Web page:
Team Building in Buckinghamshire

As a mobile events company, KDM provide a broad range of team building activities and games in Buckinghamshire either at the venue of your choice – or we can recommend venues in the Buckinghamshire area depending on your requirements and budget. Voted the “Best Event Provider” at both the 2017 and 2018 M&IT Awards, KDM Events are a renowned full-service Event Management Company who specialise in delivering memorable events for our corporate clients! Please follow the below links for some of our most popular team events or to view the full portfolio – whilst you may wish to “Filter Results” to quickly find the event that best suits your objectives.

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Team Building Portfolio

The Box

Country Sports

Zero Hour

Chocolatier's Apprentice

GPS Treasure Quest

Animation Innovation

Beat Box

Bushcraft Survival Challenge

Krypton Factor Outdoors

Insights Discovery Profiling

Team Building Portfolio

Team Building in Buckinghamshire

Take a look via the right hand buttons for details of the greatest team building options in Buckinghamshire. We have a wide selection of cost effective team building events which can be delivered at local venues in Buckinghamshire or even at your premises! Click on the buttons to read more event details and see our pricing ...

And finding the right venue for your event in Buckinghamshire doesn’t have to be difficult. We work at all the excellent venues below so get in touch – we’ll help you find the right location.

Team Building Venues in Buckinghamshire

Venues we have recently worked at in Buckinghamshire include Doubletree by Hilton Milton Keynes, Cranfield Management Development Centre, Mercure Milton Keynes Parkside House, Hartwell House & Spa – Aylesbury, The Bellhouse Hotel – Beaconsfield.



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Conference & Event Management in Buckinghamshire


Team Building in Buckinghamshire

So make the most of your budget with the best team building experiences for your guests in Buckinghamshire. Events that inspire, motivate and energise your teams are what we do best throughout the UK so get in touch now for a swift, no hassle response from our Staffordshire and London offices.

  • There are now four districts that fall under the control of Buckinghamshire County Council - Chiltern, South Bucks, Wycombe and Aylesbury Vale and the biggest town in the county is High Wycombe.

    Sections of Buckinghamshire closer to London are part of the Metropolitan Green Belt and this inhibits development. Buckinghamshire is also the location of the nationally important Pinewood Studios and Dorney Lake, which hosted the highly successful rowing events at the 2012 Summer Olympics. Buckinghamshire is also well known for the new town of Milton Keynes (and its famous concrete cows) and the Chiltern Hills area of outstanding natural beauty.

    The name Buckinghamshire is Anglo-Saxon in origin and means the district of Bucca's home. Bucca's home refers to Buckingham in the north of the county, and is named after an Anglo-Saxon landowner. Buckinghamshire has been so named since about the 12th century; however, the county itself has existed since it was a subdivision of the Kingdom of Mercia (585-919).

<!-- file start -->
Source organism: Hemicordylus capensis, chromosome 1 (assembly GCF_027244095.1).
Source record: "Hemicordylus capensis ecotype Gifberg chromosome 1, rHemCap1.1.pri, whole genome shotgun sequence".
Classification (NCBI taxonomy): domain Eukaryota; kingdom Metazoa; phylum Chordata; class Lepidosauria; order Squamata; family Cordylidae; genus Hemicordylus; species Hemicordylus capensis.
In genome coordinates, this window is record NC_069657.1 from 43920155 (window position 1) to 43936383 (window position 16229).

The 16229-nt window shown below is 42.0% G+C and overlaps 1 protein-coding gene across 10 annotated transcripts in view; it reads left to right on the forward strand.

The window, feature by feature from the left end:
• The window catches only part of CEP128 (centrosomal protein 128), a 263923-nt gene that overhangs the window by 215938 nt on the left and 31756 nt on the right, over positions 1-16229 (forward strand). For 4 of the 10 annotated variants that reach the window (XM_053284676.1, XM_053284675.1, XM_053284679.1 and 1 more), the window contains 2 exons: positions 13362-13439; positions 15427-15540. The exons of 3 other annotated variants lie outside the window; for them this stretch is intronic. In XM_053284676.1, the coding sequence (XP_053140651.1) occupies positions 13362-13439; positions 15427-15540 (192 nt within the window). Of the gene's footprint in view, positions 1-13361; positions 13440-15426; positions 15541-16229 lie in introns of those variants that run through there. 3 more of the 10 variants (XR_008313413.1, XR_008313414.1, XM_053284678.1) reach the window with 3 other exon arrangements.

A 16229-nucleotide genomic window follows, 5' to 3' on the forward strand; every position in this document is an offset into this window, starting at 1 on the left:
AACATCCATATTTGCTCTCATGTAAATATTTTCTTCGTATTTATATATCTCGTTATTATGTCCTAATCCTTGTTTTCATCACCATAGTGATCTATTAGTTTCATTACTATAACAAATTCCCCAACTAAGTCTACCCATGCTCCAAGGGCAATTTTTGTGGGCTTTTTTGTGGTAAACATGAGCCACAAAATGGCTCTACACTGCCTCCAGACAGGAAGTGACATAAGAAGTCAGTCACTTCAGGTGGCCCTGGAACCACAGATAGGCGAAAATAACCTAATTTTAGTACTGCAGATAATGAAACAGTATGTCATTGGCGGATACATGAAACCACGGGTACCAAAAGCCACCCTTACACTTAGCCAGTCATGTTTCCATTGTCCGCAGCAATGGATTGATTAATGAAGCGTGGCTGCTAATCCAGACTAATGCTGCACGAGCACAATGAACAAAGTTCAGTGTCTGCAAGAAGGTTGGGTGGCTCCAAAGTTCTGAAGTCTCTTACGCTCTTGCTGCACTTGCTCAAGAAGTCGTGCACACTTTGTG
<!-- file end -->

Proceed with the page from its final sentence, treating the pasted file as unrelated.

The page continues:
Historically, the biggest changes to Buckinghamshire came in the 19th century when a combination of cholera and famine hit the rural county, forcing many to migrate to bigger towns to find work. Not only did this change the local economic picture, it meant a lot of land was cheaper at a time when the rich were more mobile and the leafy Bucks became a popular rural idyll - an image it retains today. London commuters often choose Buckinghamshire as a home, which has led to greater local affluence albeit with some pockets of relative deprivation remaining.

    Buckinghamshire is also home to two of the four longest rivers in England. The River Thames provides the southern boundary with Berkshire, although Berkshire has crept over the border at Eton and Slough meaning the river is no longer the sole boundary between the two counties. The River Great Ouse flows east through Buckingham, Olney and Milton Keynes and has its origins in Northamptonshire.

    Open countryside and outstanding natural geography are defining features for Buckinghamshire, including the River Thames and the Chiltern Hills area of outstanding natural beauty. A large quantity of historic houses are situated within Buckinghamshire – a consequence of the migration of the affluent from London when land was cheap - and the National Trust has opened some of these to the public, including Cliveden, Waddesdon Manor and West Wycombe Park.

    Buckinghamshire is famed as the home of various notable people including the author Roald Dahl who included many local characters and locations in his works. More recently Buckinghamshuire is a favourite haunt of rural retreats for rock stars.

    Buckinghamshire is home to a number of notable sports facilities, the National Hockey Stadium and Stadium:MK in the north to Adams Park in the South.

    Several notable people have their birthplace and/or resting place in Buckinghamshire. Saint Rumwold was buried in Buckingham around the same time as Saint Osyth was born in Quarrendon and both were buried in Aylesbury in the 7th century. From the medieval period Roger of Wendover was, as the name suggests, from the town of that name and Anne Boleyn also owned property in the same town. It is said that King Henry VIII made Aylesbury the county town over Buckingham because Boleyn's father owned property there and the king was a regular visitor himself. John Wycliffe lived in Ludgershall and Edward the Confessor had a palace at Brill.

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